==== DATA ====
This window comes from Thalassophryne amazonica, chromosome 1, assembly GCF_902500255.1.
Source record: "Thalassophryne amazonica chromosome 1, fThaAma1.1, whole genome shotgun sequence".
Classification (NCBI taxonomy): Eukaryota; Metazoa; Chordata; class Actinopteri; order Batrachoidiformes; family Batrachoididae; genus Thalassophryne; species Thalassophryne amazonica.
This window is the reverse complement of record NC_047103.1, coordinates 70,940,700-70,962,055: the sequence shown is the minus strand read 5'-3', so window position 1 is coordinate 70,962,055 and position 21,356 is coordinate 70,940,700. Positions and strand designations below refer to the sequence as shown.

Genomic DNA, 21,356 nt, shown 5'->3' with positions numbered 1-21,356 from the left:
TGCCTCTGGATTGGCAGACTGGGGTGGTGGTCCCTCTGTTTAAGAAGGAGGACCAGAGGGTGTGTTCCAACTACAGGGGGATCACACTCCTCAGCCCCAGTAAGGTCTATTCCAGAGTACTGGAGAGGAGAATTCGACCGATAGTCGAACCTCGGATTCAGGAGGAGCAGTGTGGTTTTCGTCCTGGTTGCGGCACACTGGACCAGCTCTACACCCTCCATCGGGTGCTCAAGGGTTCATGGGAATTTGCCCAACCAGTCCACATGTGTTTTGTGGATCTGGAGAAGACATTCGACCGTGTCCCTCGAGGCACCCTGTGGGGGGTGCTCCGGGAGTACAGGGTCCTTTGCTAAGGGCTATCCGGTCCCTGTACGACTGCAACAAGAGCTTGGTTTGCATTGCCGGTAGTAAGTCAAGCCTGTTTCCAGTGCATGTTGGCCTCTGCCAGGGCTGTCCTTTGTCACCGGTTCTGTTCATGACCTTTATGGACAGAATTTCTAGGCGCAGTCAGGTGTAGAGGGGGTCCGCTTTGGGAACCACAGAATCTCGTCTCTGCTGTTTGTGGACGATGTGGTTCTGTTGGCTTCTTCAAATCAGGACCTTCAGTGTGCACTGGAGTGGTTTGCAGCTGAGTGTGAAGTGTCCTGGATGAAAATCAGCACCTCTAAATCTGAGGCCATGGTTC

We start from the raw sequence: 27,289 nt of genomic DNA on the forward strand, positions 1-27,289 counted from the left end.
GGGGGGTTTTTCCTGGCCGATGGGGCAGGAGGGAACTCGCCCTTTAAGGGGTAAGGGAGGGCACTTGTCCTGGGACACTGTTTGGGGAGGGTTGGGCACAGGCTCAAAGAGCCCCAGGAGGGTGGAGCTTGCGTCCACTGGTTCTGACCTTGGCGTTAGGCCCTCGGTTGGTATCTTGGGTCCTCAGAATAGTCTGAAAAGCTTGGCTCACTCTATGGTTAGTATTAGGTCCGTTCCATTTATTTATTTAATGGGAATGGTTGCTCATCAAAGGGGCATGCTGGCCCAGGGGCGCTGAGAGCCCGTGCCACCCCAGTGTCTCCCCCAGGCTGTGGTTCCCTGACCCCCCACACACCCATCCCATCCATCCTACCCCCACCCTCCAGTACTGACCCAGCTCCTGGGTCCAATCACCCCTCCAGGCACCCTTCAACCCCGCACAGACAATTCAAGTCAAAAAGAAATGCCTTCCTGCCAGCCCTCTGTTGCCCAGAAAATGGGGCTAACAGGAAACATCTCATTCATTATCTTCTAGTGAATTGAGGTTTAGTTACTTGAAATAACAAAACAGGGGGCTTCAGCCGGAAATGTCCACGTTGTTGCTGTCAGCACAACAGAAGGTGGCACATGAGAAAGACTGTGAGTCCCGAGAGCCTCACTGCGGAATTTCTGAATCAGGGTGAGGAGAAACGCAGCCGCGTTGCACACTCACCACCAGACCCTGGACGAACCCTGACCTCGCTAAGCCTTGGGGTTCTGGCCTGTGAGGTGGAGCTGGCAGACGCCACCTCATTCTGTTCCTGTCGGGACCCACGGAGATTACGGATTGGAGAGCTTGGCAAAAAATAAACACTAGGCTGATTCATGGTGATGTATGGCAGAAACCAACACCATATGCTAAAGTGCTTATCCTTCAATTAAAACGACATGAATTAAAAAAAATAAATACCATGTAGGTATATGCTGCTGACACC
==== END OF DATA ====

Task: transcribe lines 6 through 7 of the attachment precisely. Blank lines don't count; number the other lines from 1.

TGCCTCTGGATTGGCAGACTGGGGTGGTGGTCCCTCTGTTTAAGAAGGAGGACCAGAGGGTGTGTTCCAACTACAGGGGGATCACACTCCTCAGCCCCAGTAAGGTCTATTCCAGAGTACTGGAGAGGAGAATTCGACCGATAGTCGAACCTCGGATTCAGGAGGAGCAGTGTGGTTTTCGTCCTGGTTGCGGCACACTGGACCAGCTCTACACCCTCCATCGGGTGCTCAAGGGTTCATGGGAATTTGCCCAACCAGTCCACATGTGTTTTGTGGATCTGGAGAAGACATTCGACCGTGTCCCTCGAGGCACCCTGTGGGGGGTGCTCCGGGAGTACAGGGTCCTTTGCTAAGGGCTATCCGGTCCCTGTACGACTGCAACAAGAGCTTGGTTTGCATTGCCGGTAGTAAGTCAAGCCTGTTTCCAGTGCATGTTGGCCTCTGCCAGGGCTGTCCTTTGTCACCGGTTCTGTTCATGACCTTTATGGACAGAATTTCTAGGCGCAGTCAGGTGTAGAGGGGGTCCGCTTTGGGAACCACAGAATCTCGTCTCTGCTGTTTGTGGACGATGTGGTTCTGTTGGCTTCTTCAAATCAGGACCTTCAGTGTGCACTGGAGTGGTTTGCAGCTGAGTGTGAAGTGTCCTGGATGAAAATCAGCACCTCTAAATCTGAGGCCATGGTTC

We start from the raw sequence: 27,289 nt of genomic DNA on the forward strand, positions 1-27,289 counted from the left end.